Application of silicon ameliorated salinity stress and improved wheat yield

Ibrahim, M. A.
Merwad, A. M.
Elnaka, E. A.
Burras, C.
Burras, C. L.
Follett, L.
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Burras, C.
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Management of soil salinity is an important research field around the globe, especially when associated with the limited water resources. This work aimed to improve the growth and yield of wheat (Triticum aestivum L. CV. Sakha-93) grown under salinity stress. A completely randomized design pot experiment with three replications was conducted in a loamy soil with various levels of salinity under local weather conditions. The treatments included five levels of salinity (2.74, 5.96, 8.85, 10.74, and 13.38 dSm-1) prepared by adding NaCl to the selected soil and five treatments of Si (0, 2.1, 4.2, 6.3, and 8.4 mg Si/10 plants). Silicon was applied to wheat plants as a foliar spray 30, 45, and 60 days after sowing. Results indicated that photosynthetic pigments; N, P, and K concentrations; biomass, and grain yield significantly decreased with increasing salinity concentration. For example, in the pots treated with Si rate of 0.0 mg Si/10 plants, biomass and grain yield significantly decreased by 37 and 30%, respectively, as salinity increased from 2.74 to 13.38 dSm-1. However, Na and proline concentrations increased with the increase in salinity. Supplying Si alleviated salinity stress and enhanced plant growth, e.g., at salinity concentration of 5.96 dSm-1, biomass and grain yield increased by 32 and 54%, respectively, when Si rate increased from 0.0 to 6.3 mg Si/10 plants. Similarly, under the same previous salinity and Si treatments, Na and proline concentrations decreased by 10 and 23%, respectively. Eventually, application of Si to wheat enhanced its growth and yield under salinity stress.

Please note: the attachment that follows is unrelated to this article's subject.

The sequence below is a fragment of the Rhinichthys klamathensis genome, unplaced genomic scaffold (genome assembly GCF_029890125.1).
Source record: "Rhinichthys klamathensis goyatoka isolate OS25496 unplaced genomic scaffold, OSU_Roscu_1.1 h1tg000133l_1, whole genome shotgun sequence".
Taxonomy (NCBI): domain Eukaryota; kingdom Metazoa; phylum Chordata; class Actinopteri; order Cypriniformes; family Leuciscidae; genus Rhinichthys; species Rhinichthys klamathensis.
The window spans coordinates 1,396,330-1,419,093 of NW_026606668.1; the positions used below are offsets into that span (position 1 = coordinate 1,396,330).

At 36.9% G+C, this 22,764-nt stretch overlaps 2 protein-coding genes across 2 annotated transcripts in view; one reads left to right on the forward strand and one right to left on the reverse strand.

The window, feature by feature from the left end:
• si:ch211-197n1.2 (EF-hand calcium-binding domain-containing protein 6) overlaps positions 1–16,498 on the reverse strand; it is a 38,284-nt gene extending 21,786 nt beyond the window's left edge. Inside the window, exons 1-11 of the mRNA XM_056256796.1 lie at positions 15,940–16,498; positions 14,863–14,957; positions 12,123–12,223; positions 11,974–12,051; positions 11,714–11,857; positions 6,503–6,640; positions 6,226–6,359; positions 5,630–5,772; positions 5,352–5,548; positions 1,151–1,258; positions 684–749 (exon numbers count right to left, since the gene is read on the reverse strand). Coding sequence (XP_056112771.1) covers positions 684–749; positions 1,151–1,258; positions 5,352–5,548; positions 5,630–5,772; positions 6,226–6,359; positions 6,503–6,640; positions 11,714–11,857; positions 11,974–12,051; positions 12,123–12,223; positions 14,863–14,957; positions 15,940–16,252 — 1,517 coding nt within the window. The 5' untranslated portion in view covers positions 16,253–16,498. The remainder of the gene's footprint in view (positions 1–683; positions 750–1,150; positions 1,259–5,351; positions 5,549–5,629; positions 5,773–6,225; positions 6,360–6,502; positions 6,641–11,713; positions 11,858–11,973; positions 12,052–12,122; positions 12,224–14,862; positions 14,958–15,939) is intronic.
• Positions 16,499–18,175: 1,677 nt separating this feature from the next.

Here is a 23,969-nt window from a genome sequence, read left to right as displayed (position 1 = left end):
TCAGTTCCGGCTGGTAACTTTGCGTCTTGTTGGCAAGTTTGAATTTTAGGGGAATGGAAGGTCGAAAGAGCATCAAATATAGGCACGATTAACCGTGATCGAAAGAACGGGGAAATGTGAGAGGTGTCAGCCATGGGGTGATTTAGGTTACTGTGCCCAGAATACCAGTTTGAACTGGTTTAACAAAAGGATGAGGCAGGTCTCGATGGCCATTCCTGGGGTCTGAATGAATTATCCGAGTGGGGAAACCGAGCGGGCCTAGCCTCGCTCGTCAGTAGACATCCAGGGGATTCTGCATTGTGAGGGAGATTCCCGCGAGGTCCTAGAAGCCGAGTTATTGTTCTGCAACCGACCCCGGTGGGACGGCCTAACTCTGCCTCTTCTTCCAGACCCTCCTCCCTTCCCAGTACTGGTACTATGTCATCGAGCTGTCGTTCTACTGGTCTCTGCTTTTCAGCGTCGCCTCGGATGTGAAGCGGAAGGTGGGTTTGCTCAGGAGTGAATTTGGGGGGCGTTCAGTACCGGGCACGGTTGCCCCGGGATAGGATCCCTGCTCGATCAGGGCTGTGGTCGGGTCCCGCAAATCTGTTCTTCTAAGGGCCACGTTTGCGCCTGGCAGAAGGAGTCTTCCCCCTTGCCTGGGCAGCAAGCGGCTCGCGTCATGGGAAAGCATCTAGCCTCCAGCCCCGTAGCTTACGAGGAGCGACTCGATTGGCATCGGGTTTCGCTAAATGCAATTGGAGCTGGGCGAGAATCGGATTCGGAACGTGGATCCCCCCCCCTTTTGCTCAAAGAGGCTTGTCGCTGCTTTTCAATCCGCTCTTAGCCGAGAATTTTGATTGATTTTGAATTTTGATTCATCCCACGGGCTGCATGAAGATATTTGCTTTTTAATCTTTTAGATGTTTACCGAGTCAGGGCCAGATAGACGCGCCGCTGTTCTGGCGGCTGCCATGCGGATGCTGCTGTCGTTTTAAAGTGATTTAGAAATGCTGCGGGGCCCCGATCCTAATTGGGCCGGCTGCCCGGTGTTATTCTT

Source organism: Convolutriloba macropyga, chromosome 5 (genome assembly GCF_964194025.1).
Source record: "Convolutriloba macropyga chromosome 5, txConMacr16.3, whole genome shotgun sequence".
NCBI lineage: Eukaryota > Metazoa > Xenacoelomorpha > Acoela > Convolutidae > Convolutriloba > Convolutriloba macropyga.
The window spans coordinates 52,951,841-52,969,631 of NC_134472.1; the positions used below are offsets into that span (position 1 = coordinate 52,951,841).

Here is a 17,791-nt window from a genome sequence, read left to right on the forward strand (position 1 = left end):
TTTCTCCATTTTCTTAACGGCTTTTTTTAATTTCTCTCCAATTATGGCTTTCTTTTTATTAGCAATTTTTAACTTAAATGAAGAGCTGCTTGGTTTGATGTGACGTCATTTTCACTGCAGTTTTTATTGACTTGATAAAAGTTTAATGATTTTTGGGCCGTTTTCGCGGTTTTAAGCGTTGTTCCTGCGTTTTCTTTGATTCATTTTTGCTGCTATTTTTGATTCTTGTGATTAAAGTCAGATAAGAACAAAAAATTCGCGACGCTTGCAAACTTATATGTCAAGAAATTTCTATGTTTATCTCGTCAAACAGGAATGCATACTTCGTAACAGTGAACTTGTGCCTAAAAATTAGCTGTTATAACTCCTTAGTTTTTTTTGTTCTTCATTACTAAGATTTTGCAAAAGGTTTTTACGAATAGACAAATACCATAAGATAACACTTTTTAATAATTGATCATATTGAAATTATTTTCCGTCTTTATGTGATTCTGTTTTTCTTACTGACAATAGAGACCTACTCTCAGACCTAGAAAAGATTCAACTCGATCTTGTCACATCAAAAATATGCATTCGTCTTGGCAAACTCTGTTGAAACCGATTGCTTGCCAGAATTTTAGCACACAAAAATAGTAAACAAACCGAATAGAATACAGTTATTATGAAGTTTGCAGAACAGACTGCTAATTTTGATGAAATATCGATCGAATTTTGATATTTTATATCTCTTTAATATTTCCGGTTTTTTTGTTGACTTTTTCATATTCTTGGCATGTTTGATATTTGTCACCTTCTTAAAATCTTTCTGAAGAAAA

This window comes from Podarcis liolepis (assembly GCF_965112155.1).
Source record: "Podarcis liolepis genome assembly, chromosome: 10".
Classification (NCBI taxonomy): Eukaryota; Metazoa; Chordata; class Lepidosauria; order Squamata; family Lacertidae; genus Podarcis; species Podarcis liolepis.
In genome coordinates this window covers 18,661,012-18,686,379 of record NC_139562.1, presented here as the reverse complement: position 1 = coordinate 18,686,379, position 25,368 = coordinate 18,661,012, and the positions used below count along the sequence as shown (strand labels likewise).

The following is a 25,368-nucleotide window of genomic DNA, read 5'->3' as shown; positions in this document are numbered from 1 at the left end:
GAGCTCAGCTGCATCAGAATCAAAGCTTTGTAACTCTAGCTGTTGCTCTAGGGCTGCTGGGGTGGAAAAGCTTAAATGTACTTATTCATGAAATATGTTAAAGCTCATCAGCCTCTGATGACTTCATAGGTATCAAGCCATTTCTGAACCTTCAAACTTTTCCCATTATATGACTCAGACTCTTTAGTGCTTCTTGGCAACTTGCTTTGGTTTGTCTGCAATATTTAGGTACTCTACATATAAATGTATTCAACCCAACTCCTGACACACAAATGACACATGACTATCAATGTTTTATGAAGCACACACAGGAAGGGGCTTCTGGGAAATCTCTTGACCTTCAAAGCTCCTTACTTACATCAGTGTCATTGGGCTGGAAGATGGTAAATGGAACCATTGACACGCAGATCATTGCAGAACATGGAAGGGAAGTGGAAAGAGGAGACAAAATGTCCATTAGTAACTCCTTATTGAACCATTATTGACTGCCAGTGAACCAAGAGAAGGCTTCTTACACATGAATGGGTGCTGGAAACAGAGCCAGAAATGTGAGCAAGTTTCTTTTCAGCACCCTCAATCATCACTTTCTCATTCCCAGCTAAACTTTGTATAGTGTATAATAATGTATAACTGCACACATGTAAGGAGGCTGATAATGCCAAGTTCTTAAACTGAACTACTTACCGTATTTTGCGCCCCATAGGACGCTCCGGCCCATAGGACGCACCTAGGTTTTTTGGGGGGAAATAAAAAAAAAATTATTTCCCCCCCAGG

<p>This article is published as Ibrahim, M. A., A. M. Merwad, E. A. Elnaka, C. L. Burras, and L. Follett. "Application of silicon ameliorated salinity stress and improved wheat yield." <em>Journal of Soil Science and Environmental Management</em> 7, no. 7 (2016): 81-91. doi: <a href="" target="_blank">10.5897/JSSEM2016.0571 </a>. Posted with permission.</p>
Biomass, proline, grain yield, sodium, chlorophyll